The Ghana Immigration Service (GIS) has reiterated the advice to Ghanaians to ensure that they always travel abroad with the requisite documents to avoid being deported when caught, a situation which could ruin their plans of travelling to those countries again, even if they later acquire the right documents.
It also said without the legal documents, it was always difficult to identify Ghanaians who were caught up in one tragedy or another, as they were often not accounted for.
The Head of Public Affairs of the GIS, Deputy Superintendent of Immigration (DSI) Michael Amoako-Attah, said people who travelled without the legal documents were better off staying at home and working, no matter how small the incomes they earned, instead of spending, sometimes, borrowed money to travel, “only to be deported or exploited by those they go to work with”.
Mr Amoako-Attah reiterated the advice in reaction to the deportation of 22 Ghanaians from Saudi Arabia last week, bringing to 41 the number of people brought back to Ghana as a result of having on them illegal documents.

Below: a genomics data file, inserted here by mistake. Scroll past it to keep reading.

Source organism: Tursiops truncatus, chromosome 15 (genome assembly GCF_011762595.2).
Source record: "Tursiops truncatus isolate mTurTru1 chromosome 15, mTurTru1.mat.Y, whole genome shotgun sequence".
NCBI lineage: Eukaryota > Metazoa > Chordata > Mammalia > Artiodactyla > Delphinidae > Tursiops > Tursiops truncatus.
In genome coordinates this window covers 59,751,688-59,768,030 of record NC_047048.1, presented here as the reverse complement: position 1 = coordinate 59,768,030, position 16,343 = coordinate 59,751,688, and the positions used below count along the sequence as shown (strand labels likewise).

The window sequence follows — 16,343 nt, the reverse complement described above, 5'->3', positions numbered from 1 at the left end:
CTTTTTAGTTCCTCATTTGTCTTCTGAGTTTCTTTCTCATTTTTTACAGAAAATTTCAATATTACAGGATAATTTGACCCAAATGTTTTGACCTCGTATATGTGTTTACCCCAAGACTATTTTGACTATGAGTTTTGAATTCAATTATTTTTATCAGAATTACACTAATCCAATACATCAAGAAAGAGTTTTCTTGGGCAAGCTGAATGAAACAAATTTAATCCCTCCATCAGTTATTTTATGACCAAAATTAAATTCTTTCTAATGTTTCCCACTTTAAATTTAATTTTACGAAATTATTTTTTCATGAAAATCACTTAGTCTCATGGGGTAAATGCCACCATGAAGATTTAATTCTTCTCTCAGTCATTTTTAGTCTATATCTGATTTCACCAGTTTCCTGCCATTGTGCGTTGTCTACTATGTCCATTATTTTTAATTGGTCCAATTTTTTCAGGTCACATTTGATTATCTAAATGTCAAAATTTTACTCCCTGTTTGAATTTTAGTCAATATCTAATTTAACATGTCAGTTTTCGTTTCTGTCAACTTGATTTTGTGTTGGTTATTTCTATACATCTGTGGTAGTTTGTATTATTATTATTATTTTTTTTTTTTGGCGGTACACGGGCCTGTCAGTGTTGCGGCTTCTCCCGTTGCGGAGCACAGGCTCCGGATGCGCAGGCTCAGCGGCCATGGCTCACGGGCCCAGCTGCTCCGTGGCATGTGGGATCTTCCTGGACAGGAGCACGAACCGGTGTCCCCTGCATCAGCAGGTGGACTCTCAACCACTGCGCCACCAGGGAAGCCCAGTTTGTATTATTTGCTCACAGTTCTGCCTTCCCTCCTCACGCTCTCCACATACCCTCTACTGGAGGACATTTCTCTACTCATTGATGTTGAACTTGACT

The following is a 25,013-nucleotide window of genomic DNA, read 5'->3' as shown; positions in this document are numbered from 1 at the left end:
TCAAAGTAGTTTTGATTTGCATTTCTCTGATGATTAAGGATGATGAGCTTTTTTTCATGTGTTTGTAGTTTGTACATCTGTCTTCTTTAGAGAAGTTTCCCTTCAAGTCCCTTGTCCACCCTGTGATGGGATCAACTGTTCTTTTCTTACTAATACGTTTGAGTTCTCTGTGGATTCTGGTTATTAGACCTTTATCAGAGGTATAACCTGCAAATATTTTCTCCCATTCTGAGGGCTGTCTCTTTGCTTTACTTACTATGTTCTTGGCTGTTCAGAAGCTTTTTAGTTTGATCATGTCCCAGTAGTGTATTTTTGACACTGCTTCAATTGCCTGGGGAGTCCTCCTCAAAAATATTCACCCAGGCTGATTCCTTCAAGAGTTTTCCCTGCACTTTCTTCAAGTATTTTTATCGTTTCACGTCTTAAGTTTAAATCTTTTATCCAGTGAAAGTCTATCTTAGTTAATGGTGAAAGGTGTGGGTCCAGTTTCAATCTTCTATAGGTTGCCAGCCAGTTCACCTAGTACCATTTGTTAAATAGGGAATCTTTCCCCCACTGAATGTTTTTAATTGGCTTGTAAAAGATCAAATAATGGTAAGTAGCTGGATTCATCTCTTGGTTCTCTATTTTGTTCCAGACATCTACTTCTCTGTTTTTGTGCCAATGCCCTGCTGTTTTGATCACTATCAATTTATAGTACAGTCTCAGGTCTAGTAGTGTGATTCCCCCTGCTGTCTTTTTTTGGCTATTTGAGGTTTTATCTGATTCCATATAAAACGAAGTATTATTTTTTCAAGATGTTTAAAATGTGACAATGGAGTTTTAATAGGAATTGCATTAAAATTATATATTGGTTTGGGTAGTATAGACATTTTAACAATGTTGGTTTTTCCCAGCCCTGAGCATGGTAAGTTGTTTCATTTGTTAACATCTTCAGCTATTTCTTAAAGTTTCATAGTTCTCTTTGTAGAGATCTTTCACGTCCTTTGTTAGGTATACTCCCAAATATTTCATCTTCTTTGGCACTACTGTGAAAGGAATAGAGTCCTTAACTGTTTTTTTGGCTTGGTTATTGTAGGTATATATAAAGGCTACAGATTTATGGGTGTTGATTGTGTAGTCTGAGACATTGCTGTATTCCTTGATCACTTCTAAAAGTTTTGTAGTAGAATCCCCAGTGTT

“Due to issues of terrorist threats and illegal entry, most countries are tightening their search for illegal residents and, already, unfortunately, many Ghanaians are usually affected,” he indicated.
The deportees from Saudi Arabia were detained for four months before being repatriated home.
The 21 females and one male are mostly senior high school and junior high school graduates and are said to have lived in Saudi Arabia illegally and worked as domestic helps and a driver.
A statement from the Kotoka International Airport Regional Command of the GIS, signed by Assistant Superintendent of Immigration (AIS) Barbara Sam, said the 22 individuals, aged between 21 and 38 years, arrived last week, issued with travel certificates by the Ghana Embassy in Saudi Arabia.
It said the regional distribution of the deportees was: six each from Greater Accra and Northern, four from Ashanti and one each from Oti, Volta, Bono, Western, Central and Upper East.
It said some of the deportees, narrating their ordeal, said their passports were seized by their hosts on arrival, as they claimed ownership because they had paid for the passports, while they were also made to work 24 hours a day, barely being allowed to have some rest.